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NYC's 'extreme commuting' costs getting out of control

Commuters arriving at Grand Central Terminal
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Richard Walsh spends four hours a day or more commuting from a New York City suburb to his job in Manhattan.

Five days a week, he drives to a Rockland County, N.Y., park-and-ride and boards a bus to the Port Authority terminal in midtown. Then he walks more than a mile to his information technology job downtown, shunning the subway to save money.

His physically grueling commute, which he shares with tens of thousands of others in the region, costs him about $400 a month. It's a tough pill to swallow as family budgets are squeezed by higher payroll taxes and a sluggish economy.

"The bus part is an hour and 20 minutes," said Walsh, 37. "Sometimes I have to stand for that long because there are no seats. The heat doesn't always work and the bus breaks down at least every two to three months." His bus doesn't even have a bathroom, he added.

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Walsh sticks with the rigorous commute, however, even with transit prices going up almost every year. His current trek is actually the least expensive option.

"My wife works 10 minutes from the house, and we have two kids. One of us has to be close to them, so one of us had to make a sacrifice, " he said.

Walsh has tried looking for IT positions closer to home, but jobs locally are scarce and salaries don't compare to those in the big city.

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Walsh is clearly not alone.

A study last year from New York University's Wagner School crowned Manhattan as the country's top destination for "extreme commuting"—defined as work trips taking 90 minutes or more each way—and said that one in eight workers in Manhattan is an "extreme commuter."

Recent figures from the U.S. Census back that up. About one-third of workers spend more than an hour each way commuting to the Big Apple; more than half have commutes of 90 minutes or more.

The U.S. Department of Labor finds that, on average, people spend more than $1,100 a year to commute to Manhattan on public transportation, while drivers shell out more than $2,200 for gasoline and motor oil. That figure doesn't include tolls or other expenses.

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"The key thing that New Yorkers have to understand is that you can describe the structure of cities in America into two groups: There is New York, and there are the other cities," said Alan Pisarski, a transportation consultant and an author of a series of national commuting studies.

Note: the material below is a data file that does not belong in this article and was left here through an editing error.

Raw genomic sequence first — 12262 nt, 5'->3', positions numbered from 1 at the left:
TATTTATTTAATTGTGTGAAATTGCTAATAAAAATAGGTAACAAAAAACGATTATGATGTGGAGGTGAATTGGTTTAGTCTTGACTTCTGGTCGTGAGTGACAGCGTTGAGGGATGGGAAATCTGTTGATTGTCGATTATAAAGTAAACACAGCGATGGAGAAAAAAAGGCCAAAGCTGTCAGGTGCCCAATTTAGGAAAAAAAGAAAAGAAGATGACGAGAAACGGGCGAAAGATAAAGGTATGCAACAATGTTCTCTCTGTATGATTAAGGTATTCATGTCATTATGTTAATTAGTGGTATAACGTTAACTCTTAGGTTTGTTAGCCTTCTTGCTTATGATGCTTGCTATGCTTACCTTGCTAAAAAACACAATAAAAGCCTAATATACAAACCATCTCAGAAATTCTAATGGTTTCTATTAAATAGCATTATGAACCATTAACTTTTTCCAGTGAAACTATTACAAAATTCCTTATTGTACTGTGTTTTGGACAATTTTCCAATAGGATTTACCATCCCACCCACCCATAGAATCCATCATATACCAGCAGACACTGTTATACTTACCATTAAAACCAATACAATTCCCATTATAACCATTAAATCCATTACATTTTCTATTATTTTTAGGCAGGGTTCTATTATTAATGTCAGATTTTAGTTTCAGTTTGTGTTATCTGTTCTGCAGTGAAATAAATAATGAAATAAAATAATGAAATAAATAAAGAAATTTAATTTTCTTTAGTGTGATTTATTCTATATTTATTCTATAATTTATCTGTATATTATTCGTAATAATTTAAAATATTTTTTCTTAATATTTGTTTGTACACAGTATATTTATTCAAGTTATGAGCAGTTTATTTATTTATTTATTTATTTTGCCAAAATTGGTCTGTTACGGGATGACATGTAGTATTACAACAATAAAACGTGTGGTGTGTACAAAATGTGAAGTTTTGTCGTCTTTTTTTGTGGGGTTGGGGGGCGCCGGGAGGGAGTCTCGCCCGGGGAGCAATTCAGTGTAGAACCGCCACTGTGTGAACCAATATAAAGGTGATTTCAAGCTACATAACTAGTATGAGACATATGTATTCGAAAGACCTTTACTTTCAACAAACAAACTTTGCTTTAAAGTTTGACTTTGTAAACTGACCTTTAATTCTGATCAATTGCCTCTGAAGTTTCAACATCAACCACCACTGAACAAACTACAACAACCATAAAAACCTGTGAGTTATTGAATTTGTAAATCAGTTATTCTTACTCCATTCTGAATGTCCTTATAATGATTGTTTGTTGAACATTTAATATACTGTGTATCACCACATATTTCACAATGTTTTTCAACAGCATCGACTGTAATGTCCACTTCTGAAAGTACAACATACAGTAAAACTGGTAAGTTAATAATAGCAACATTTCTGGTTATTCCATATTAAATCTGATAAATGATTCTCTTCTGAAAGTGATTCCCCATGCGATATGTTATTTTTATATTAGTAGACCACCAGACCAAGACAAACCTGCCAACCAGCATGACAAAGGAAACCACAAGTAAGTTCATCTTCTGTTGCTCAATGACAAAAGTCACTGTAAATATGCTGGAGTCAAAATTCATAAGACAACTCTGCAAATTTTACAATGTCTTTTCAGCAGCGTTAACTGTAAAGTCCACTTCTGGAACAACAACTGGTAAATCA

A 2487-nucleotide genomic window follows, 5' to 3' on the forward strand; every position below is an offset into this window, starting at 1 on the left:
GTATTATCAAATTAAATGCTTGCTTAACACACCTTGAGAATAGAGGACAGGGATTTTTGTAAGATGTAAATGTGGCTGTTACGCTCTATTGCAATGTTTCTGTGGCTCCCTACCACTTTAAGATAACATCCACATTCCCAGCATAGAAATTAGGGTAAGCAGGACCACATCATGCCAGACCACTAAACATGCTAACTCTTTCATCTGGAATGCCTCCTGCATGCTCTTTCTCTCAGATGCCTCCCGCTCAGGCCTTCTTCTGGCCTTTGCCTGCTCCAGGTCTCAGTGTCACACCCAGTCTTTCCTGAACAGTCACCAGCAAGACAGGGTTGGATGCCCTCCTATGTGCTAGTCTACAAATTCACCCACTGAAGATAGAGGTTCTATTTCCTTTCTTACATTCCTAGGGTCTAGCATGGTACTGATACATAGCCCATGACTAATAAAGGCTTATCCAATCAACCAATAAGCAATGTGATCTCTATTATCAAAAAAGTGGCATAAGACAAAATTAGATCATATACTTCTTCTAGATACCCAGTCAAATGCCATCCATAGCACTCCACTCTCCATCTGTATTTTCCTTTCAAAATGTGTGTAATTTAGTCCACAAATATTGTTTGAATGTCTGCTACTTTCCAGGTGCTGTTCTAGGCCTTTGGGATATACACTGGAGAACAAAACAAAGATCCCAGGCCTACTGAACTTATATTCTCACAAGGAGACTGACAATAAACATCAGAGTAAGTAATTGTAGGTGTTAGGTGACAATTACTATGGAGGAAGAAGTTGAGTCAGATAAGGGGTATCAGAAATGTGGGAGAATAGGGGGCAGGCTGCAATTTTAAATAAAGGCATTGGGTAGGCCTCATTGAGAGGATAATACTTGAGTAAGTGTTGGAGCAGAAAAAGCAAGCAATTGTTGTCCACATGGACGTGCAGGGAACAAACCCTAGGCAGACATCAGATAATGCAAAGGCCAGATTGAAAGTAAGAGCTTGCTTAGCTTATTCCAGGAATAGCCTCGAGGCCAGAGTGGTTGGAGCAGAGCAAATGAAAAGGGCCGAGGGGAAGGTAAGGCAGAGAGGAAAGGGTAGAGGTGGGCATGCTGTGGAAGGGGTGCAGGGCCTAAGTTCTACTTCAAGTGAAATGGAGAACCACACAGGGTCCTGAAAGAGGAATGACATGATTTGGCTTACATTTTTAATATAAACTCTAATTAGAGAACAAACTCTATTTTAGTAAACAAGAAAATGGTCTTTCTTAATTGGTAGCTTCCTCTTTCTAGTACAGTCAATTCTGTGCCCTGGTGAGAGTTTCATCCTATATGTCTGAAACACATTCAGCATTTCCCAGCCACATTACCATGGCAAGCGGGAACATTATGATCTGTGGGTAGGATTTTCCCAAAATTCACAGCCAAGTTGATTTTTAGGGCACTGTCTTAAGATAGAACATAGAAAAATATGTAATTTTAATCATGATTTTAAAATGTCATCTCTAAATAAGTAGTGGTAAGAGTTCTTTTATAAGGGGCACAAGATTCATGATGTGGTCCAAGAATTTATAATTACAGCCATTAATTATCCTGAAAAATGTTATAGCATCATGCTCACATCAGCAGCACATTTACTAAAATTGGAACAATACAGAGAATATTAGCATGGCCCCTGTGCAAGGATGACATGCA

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Pisarski, who wrote "Commuting in America," said workers commute to Manhattan from about 30 counties in the tristate area (New York, New Jersey and Connecticut). People come from as far as Delaware and Pennsylvania, having moved there for a lower cost of living. he added.

"My sense is that New Yorkers have a kind of stoic attitude, and they are sort of proud that they can cope with the pain and the grief and annoyance of it," Pisarski said. "I am amazed they are as tolerant as they are."

It's not much better for those living closer to Manhattan.

Though Tami Wirtheim lives in Queens, her commute often takes more than an hour.

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The 34-year old commercial mortgage analyst commutes on the Long Island Rail Road to Penn Station in midtown, where she boards a subway to the tip of lower Manhattan. If she doesn't time her route perfectly, her commute can take nearly two hours.

"I now pay $210 for my monthly rail card. It was $190 a year ago. It's definitely gotten more expensive," said Wirtheim, who gets a pretax allowance to cover a portion of her commuting costs. She said it's not enough and that every dollar of her commuting money should be pretax.

But, for now Wirtheim is staying with her routine. The cost of living closer to Manhattan, she said, is far more stinging than spending time and money commuting to work every day.

—By CNBC's Stephanie Landsman. Follow her on Twitter @StephLandsman